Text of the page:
Revision3 is an Internet television network which distributes video content legally through various means, including the BitTorrent protocol. During the Memorial Day weekend in 2008, Revision3 came under a Denial of Service attack originating from MediaDefender IP addresses. The attack left the company's service inaccessible until mid-Tuesday the following week. Revision3 CEO Jim Louderback accused MediaDefender of injecting its decoy files into Revision3's BitTorrent service through a vulnerability, then automatically perpetrating the attack after Revision3 increased security.[23][24]

Randy Saaf defended MediaDefender's actions by stating "Our systems were targeting a tracker not even knowing it was Revision3's tracker", adding that the denial-of-service attack resulted when "Revision3 changed some configurations" to their bittorrent tracker.[25]

See also[edit]

References[edit]

  1. ^ http://online.wsj.com/article/SB120001282486582581.html
  2. ^ Holahan, Catherine (March 5, 2007). "Advertising to the File-Sharing Crowd" BusinessWeek. Retrieved on September 16, 2007.
  3. ^ a b Anderson, Nate (March 18, 2007). "Peer-to-peer poisoners: A tour of MediaDefender". Ars Technica. Retrieved on September 16, 2007.
  4. ^ Angwin, Julia, McBride, Sarah, and Smith, Ethan (October 18, 2006). "Record Labels Turn Piracy Into a Marketing Opportunity". The Wall Street Journal. Retrieved on September 16, 2007.
  5. ^ "Revision3 CEO: Blackout caused by MediaDefender attack". arstechnica.com. Retrieved 2008-05-30. 
  6. ^ a b "Anti-Piracy Gang Launches their own Video Download Site to Trap People". July 4, 2007. TorrentFreak. Retrieved on September 17, 2007.
  7. ^ "MPAA Dummy Site Snares Pirates" DigitalTrends.com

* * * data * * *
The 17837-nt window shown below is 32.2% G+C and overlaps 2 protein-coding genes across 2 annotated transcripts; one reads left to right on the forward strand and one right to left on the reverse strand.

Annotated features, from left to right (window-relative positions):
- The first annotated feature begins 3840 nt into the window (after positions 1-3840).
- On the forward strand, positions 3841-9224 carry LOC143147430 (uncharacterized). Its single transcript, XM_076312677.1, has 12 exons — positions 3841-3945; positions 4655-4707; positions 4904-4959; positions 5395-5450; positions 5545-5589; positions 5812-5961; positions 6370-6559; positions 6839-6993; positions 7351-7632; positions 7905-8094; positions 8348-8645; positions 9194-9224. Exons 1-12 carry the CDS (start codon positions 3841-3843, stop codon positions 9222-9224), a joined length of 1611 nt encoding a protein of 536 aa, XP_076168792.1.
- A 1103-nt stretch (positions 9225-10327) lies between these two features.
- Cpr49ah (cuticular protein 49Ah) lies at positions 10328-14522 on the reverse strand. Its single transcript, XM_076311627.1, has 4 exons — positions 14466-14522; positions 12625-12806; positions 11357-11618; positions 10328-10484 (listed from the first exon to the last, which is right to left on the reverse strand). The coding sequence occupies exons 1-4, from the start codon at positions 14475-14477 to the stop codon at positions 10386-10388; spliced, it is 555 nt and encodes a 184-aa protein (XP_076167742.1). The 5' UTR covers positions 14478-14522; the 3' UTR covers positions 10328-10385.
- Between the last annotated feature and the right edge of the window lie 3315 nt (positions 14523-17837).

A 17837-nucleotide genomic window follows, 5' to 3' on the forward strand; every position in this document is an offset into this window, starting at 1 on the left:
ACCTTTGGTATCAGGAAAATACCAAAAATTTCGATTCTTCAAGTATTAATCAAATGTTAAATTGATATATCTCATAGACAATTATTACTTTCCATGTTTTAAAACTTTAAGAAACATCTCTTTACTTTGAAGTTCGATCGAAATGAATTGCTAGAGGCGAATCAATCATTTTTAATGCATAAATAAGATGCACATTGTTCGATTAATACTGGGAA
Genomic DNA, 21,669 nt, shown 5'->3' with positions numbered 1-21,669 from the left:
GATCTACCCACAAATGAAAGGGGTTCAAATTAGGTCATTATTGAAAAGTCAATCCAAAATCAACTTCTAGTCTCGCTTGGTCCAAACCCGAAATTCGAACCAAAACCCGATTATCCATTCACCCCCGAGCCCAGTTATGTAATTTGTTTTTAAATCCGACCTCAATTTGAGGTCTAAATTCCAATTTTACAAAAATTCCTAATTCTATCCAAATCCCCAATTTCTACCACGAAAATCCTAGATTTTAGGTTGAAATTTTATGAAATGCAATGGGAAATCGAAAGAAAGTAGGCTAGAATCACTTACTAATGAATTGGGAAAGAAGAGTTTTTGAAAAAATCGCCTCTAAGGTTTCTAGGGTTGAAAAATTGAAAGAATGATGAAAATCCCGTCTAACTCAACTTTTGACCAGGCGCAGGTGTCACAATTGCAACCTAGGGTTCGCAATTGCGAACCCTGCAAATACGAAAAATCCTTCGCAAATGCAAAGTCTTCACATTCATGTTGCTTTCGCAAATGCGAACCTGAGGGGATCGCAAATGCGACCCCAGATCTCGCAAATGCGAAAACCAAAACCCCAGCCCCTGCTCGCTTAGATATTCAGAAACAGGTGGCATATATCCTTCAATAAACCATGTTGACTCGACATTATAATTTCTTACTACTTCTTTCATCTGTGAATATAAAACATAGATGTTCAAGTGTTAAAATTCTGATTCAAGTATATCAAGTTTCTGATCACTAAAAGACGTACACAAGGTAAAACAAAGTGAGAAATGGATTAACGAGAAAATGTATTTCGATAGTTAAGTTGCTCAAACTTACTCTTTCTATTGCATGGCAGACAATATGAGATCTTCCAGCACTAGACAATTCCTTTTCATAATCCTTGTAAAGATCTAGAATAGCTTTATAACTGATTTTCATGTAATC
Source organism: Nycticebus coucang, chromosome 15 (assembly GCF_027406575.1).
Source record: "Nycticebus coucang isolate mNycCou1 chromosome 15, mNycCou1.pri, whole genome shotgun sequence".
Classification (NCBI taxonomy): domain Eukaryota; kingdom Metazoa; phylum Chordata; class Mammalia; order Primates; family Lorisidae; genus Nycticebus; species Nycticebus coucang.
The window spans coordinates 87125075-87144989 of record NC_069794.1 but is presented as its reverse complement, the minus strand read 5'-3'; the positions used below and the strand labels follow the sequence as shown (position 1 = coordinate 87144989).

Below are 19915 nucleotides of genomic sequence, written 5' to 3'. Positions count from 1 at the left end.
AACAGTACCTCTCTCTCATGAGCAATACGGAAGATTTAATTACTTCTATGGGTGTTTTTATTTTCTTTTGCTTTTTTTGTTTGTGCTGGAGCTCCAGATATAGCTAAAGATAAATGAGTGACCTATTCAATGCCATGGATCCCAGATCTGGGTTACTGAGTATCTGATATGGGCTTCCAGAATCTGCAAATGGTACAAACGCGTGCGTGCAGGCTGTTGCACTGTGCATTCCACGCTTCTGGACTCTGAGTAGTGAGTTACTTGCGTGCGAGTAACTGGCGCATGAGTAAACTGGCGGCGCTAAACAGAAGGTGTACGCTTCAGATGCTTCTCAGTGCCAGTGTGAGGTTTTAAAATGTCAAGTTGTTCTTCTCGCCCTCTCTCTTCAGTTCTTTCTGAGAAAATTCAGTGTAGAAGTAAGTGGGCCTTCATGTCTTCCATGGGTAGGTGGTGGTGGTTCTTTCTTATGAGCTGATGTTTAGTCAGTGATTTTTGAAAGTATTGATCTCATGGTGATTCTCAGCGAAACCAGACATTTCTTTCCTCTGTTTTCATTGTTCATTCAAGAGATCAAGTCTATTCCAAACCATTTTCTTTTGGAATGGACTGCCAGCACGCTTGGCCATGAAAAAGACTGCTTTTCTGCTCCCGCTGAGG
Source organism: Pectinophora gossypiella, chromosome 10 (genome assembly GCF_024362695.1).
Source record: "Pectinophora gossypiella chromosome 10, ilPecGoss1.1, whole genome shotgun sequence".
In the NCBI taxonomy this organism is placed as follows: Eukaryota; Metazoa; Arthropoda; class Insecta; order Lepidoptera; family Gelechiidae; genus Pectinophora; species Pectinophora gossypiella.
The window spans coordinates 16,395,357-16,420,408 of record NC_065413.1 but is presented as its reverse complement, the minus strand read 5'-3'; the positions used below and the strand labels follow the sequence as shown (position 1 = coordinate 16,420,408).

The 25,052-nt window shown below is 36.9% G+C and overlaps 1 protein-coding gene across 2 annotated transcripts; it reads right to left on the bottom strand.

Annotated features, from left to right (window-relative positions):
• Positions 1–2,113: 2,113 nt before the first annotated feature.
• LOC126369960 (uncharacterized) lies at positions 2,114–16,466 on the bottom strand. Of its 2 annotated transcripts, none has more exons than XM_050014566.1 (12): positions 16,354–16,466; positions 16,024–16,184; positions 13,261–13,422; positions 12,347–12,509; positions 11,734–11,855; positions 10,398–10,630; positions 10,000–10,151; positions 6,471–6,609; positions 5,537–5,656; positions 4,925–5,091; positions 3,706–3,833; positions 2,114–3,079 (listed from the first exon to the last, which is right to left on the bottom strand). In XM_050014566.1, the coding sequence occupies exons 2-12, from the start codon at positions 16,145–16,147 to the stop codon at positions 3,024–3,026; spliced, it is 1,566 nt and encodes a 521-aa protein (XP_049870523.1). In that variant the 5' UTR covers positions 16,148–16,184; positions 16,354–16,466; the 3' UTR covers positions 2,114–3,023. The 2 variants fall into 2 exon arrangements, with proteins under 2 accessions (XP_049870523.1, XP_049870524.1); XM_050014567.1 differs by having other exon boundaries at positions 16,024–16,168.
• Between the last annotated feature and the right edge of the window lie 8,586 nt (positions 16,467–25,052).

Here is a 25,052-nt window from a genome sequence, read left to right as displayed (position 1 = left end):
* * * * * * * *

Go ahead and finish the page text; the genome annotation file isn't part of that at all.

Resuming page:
8. ^ "Domain Registration Information"
  9. ^ "Miivi.com goes down"
  10. ^ a b c Cheng, Jacqui (July 6, 2007). "MediaDefender denies entrapment accusations with fake torrent site". Ars Technica. Retrieved on September 16, 2007.
  11. ^ a b "The Biggest Ever BitTorrent Leak: MediaDefender Internal Emails Go Public". September 15, 2007. TorrentFreak. Retrieved on September 16, 2007.
  12. ^ McBride, Sarah (September 17, 2007). "Antipiracy group suffers email leak". The Wall Street Journal. Retrieved on September 16, 2007.
  13. ^ Media Defenders Profile - National Business News - Print - Portfolio.com
  14. ^ ARTISTDIRECT INC (Form: 10QSB, Received: 11/14/2007 16:07:22)
  15. ^ Veiga, Alex (September 18, 2007). "Hackers leak anti-piracy firm's e-mails". Associated Press. Retrieved on September 19, 2007.
  16. ^ Carr, Jim (September 18, 2007). "Stolen emails reveal anti-copyright infringement company's 'honeypot' strategy". SC Magazine US. Retrieved on September 19, 2007.
  17. ^ a b Leaked Media Defender e-mails reveal secret government project
  18. ^ P2P sites ridicule MediaDefender takedown notices in wake of e-mail leak arstechnica.com
  19. ^ Re: MiiVi got Dugg
  20. ^ MediaDefender Phone Call and Gnutella Tracking Database Leaked
  21. ^ MediaDefender Anti-Piracy Tools Leaked
  22. ^ MediaDefender source code leaked to wibble
  23. ^ Inside the Attack that Crippled Revision3
  24. ^ Anti-piracy misfire blamed for crash of popular online TV network
  25. ^ MediaDefender Defends Revision3 SYN Attack

External links[edit]